Well, only if you’re not the foot-tapping type. Those crazy, evolutionary-thought provoking finches are at it again. Peter and Rosemary Grant, evolutionary biologists at Princeton, authored a study recently published in the Proceedings of the National Academy of Sciences that provides a view into evolution that no one’s really ever had before. The researchers used Darwin’s finches–thus named for their profound influence on Charles Darwin– as a model system and tracked the descendants of an immigrant finch for 28 years on the Galapagos Island of Daphne Major.
The newcomer, a large, male Geospiza fortis, had very likely come from the nearby island of Santa Cruz, as determined by genetics. This particular bird, dubbed 5110 (maybe if they named him Fred, they would’ve gotten attached) , had a slightly different beak and sang a slightly different song than the local Geospiza fortis population. The Grants followed this individual’s offspring, which also sported beaks and songs that resembled their parents’ more than the other finches, for almost the next three decades. In a later generation, a drought occurred on the island and all but one mating pair (a brother and a sister) perished. In the generations since, their descendants only began to breed within their population, reproductively isolating themselves.
So why the isolation? Why no breeding across populations? Likely, this has to do with the music, according to the Grants. Finches’ songs aren’t genetically passed down–no finch instinctively sings one song or the other. They learn songs from their parents. When 5110 originally came to town, he attempted to copy the local’s songs, but this wasn’t a perfect conversion. If you’re an I Love Lucy fan, think of Ricky Ricardo slowly developing a New York accent. He still smugly sings Baba Lu like no native New Yorker. 5110’s kids (and their kids and so on) developed their dad’s song style; and along with ecological factors related to their new beak morphology, this musical difference is perhaps what led to the reproductive isolation.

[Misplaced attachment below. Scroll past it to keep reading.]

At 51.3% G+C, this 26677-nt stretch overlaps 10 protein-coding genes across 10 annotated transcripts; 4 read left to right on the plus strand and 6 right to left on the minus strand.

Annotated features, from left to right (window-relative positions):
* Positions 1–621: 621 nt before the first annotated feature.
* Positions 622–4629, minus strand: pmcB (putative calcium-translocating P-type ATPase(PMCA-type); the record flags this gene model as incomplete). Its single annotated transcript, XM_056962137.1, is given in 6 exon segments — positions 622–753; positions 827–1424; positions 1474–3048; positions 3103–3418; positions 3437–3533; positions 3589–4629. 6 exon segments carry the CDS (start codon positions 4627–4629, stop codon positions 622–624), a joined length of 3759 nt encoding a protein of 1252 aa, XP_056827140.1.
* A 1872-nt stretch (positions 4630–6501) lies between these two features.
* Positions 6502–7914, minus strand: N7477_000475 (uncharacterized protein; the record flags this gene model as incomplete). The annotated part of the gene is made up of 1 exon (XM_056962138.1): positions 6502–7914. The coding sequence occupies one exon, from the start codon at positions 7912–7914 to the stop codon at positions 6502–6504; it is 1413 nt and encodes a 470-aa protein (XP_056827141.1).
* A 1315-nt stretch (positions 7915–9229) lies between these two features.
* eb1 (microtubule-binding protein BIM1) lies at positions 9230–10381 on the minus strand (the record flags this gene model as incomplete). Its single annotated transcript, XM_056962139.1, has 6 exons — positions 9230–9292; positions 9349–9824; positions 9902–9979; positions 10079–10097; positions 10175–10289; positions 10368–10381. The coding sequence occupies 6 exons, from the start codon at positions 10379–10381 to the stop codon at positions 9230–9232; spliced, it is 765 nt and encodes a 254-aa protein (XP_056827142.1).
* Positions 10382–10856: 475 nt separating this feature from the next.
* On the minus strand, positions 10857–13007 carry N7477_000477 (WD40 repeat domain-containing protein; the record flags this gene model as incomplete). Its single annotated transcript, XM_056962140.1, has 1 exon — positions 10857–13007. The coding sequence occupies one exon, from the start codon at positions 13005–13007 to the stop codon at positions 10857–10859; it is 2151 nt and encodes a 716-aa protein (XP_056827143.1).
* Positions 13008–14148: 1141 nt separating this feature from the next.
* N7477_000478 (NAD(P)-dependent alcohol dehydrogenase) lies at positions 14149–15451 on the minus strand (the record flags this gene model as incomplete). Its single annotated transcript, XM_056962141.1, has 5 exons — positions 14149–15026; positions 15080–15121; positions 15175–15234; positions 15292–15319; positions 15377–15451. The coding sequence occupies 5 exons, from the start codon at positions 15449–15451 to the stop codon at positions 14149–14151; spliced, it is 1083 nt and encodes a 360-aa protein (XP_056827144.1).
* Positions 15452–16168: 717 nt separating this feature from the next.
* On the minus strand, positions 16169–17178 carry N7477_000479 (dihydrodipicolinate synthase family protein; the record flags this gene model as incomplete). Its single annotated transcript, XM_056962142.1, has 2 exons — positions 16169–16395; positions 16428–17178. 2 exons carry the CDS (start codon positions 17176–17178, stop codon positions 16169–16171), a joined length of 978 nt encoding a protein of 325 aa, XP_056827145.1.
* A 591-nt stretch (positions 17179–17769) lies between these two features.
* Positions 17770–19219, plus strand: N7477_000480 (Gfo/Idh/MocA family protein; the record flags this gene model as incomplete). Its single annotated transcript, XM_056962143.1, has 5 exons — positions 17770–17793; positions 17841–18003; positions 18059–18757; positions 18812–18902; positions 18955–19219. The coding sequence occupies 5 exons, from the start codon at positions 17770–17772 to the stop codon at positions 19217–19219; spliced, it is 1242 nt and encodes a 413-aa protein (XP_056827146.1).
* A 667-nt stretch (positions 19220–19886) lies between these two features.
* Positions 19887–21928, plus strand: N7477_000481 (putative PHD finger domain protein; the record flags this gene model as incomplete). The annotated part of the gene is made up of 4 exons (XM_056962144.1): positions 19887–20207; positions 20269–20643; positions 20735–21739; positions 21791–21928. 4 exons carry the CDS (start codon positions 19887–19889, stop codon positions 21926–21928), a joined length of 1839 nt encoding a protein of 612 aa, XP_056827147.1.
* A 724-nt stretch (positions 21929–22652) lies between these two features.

Isolation of a population via a barrier to interbreeding can lead to speciation, which is essentially how new species come about–thus, this could be the first step in 5110’s lineage evolving into a new species. Evolution in action! Now if only we could figure out when a divergent population becomes a new species… Or what exactly a species should be defined as (the species problem)…
Grant, P., & Grant, B. (2009). Inaugural Article: The secondary contact phase of allopatric speciation in Darwin’s finches Proceedings of the National Academy of Sciences, 106 (48), 20141-20148 DOI: 10.1073/pnas.0911761106
(You probably won’t be able to view the article unless you have a PNAS subscription. But you can snag the abstract here.)